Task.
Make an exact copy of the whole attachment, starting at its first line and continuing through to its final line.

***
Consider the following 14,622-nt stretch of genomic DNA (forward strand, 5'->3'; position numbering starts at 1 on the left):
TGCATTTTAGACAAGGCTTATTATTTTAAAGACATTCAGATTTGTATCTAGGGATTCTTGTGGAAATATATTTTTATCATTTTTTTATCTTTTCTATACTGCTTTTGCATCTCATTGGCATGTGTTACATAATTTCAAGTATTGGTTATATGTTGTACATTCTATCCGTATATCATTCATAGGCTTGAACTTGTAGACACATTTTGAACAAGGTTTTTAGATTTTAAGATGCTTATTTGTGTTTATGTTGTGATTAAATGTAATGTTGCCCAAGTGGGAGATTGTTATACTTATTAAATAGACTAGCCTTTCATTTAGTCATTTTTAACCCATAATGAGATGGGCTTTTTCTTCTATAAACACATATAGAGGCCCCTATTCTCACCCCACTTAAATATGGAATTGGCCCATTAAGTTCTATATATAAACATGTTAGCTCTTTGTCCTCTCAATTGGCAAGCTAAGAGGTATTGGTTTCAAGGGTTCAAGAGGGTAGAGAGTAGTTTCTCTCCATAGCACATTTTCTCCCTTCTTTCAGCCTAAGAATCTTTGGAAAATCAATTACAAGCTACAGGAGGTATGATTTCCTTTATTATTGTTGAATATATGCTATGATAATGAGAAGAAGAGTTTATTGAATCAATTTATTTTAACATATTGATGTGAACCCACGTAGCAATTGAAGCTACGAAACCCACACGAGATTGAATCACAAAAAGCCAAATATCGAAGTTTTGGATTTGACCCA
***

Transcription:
Consider the following 14,622-nt stretch of genomic DNA (forward strand, 5'->3'; position numbering starts at 1 on the left):
TGCATTTTAGACAAGGCTTATTATTTTAAAGACATTCAGATTTGTATCTAGGGATTCTTGTGGAAATATATTTTTATCATTTTTTTATCTTTTCTATACTGCTTTTGCATCTCATTGGCATGTGTTACATAATTTCAAGTATTGGTTATATGTTGTACATTCTATCCGTATATCATTCATAGGCTTGAACTTGTAGACACATTTTGAACAAGGTTTTTAGATTTTAAGATGCTTATTTGTGTTTATGTTGTGATTAAATGTAATGTTGCCCAAGTGGGAGATTGTTATACTTATTAAATAGACTAGCCTTTCATTTAGTCATTTTTAACCCATAATGAGATGGGCTTTTTCTTCTATAAACACATATAGAGGCCCCTATTCTCACCCCACTTAAATATGGAATTGGCCCATTAAGTTCTATATATAAACATGTTAGCTCTTTGTCCTCTCAATTGGCAAGCTAAGAGGTATTGGTTTCAAGGGTTCAAGAGGGTAGAGAGTAGTTTCTCTCCATAGCACATTTTCTCCCTTCTTTCAGCCTAAGAATCTTTGGAAAATCAATTACAAGCTACAGGAGGTATGATTTCCTTTATTATTGTTGAATATATGCTATGATAATGAGAAGAAGAGTTTATTGAATCAATTTATTTTAACATATTGATGTGAACCCACGTAGCAATTGAAGCTACGAAACCCACACGAGATTGAATCACAAAAAGCCAAATATCGAAGTTTTGGATTTGACCCA